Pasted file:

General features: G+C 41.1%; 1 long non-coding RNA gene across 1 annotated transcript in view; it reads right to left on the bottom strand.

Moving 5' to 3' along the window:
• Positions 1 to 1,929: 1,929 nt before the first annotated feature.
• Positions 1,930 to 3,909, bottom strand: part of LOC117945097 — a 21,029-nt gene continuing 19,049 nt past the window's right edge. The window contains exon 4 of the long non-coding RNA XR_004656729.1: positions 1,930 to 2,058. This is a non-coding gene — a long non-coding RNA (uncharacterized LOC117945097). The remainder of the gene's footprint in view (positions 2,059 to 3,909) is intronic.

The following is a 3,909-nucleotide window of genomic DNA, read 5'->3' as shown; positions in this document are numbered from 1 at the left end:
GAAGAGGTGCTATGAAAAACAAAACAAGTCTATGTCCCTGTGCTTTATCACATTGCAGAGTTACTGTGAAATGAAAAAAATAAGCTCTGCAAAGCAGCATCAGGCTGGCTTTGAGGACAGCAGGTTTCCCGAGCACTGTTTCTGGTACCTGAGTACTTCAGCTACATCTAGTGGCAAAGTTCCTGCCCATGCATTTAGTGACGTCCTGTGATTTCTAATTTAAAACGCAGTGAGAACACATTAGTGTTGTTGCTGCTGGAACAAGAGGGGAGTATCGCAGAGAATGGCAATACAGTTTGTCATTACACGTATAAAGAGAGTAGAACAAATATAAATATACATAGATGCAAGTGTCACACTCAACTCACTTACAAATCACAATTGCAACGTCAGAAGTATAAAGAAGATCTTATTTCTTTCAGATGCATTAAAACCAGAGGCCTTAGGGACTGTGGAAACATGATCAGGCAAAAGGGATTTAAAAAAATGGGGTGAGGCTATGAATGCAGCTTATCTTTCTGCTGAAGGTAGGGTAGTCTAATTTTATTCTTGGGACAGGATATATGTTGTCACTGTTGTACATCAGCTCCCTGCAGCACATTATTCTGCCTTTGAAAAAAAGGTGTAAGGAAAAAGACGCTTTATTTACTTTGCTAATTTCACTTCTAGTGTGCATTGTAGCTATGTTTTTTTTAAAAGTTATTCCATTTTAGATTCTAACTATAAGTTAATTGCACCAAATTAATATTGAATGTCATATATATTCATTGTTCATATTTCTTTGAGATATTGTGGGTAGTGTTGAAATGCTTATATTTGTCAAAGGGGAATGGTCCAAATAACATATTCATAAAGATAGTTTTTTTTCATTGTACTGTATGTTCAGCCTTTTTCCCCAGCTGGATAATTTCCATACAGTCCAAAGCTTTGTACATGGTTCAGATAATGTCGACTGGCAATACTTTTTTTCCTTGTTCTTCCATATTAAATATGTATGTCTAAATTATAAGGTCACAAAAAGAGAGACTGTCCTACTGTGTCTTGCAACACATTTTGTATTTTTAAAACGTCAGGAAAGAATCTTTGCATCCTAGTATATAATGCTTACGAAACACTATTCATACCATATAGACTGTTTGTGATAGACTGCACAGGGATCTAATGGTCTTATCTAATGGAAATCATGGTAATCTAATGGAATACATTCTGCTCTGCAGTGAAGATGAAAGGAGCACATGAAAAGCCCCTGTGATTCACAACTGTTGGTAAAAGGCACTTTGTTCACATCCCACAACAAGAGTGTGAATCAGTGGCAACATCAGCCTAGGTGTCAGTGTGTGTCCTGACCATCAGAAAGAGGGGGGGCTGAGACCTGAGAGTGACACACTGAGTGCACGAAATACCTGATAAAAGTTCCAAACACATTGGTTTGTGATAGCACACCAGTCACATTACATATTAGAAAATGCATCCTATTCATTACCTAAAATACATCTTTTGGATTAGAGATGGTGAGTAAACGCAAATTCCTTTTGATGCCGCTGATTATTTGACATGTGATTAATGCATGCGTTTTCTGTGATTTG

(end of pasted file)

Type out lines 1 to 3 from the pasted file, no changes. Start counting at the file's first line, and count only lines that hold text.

General features: G+C 41.1%; 1 long non-coding RNA gene across 1 annotated transcript in view; it reads right to left on the bottom strand.

Moving 5' to 3' along the window:
• Positions 1 to 1,929: 1,929 nt before the first annotated feature.